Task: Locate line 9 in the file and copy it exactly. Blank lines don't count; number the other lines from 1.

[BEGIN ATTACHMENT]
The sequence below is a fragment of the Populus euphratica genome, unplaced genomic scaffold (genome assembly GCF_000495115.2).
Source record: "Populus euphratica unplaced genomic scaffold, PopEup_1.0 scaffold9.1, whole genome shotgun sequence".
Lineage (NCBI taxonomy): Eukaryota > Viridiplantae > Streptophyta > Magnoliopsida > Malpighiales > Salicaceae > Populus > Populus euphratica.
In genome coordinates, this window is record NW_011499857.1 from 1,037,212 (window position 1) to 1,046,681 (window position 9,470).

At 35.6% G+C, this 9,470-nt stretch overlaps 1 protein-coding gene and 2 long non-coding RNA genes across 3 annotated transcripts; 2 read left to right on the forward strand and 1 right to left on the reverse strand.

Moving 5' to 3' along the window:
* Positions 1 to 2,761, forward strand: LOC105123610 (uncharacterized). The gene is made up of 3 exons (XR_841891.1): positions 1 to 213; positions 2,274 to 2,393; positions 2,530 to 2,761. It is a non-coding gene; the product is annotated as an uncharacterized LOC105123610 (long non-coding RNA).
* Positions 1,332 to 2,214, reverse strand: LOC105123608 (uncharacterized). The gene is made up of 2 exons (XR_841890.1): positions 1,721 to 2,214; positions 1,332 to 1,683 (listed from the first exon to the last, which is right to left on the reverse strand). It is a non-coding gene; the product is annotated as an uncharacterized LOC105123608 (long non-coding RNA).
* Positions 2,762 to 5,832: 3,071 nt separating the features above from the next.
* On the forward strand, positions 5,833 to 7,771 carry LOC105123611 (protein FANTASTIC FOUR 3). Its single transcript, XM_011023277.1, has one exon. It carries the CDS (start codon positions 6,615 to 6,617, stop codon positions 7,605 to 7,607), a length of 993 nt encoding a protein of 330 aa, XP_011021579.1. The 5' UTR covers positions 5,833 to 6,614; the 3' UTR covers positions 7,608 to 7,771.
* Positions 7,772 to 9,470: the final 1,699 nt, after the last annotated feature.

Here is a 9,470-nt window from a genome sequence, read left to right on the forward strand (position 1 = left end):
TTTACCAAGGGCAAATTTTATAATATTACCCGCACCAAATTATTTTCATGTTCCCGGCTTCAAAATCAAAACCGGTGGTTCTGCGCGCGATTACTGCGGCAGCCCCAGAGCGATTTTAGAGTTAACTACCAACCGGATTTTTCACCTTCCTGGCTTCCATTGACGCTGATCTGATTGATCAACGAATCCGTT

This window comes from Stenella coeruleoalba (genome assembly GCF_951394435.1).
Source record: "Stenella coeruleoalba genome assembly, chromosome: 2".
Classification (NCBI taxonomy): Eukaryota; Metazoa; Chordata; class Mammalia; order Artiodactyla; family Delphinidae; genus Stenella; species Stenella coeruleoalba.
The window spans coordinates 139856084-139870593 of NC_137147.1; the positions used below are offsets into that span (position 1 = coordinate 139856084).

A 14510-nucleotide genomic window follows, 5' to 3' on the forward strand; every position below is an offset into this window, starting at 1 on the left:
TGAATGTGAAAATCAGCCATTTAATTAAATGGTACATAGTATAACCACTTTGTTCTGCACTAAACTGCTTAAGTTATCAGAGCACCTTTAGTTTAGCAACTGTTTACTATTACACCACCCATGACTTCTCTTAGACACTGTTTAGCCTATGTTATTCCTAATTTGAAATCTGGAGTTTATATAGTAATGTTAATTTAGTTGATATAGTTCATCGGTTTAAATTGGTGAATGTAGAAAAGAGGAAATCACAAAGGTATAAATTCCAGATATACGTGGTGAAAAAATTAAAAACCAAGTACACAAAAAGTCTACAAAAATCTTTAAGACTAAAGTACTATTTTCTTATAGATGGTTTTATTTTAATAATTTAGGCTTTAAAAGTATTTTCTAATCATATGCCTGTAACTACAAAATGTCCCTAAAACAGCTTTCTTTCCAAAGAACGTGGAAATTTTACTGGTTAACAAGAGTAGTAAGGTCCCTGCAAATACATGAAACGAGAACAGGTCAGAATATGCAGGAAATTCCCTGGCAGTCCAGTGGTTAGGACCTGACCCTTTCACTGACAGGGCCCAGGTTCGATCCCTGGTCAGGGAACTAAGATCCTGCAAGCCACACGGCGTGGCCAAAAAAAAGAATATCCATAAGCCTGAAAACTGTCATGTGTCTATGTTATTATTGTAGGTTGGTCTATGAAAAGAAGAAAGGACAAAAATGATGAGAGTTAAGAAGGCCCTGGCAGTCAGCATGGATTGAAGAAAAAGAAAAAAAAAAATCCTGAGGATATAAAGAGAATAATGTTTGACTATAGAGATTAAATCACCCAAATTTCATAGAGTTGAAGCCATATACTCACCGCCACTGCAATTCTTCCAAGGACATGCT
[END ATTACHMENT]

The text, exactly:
* Positions 2,762 to 5,832: 3,071 nt separating the features above from the next.